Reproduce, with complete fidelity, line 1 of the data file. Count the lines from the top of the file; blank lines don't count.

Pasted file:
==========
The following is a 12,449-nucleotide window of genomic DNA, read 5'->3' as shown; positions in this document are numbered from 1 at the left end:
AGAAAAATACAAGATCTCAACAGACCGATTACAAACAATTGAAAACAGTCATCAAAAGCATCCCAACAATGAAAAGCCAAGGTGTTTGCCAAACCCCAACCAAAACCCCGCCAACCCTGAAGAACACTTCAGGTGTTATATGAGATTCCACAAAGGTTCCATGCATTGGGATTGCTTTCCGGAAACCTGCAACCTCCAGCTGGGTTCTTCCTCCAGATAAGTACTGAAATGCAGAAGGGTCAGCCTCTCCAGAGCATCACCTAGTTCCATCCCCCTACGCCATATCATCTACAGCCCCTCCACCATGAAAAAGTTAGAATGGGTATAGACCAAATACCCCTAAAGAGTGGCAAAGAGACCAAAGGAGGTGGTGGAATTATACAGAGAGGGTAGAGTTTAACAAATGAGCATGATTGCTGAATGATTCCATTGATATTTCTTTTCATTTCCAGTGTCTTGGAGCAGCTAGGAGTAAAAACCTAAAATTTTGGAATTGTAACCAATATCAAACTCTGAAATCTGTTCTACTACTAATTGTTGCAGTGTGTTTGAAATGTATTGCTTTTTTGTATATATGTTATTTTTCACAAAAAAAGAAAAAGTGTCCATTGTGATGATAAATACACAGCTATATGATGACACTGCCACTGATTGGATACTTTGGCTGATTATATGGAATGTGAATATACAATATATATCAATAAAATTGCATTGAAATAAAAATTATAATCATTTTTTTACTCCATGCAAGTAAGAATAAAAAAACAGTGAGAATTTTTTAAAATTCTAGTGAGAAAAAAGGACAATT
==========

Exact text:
The following is a 12,449-nucleotide window of genomic DNA, read 5'->3' as shown; positions in this document are numbered from 1 at the left end: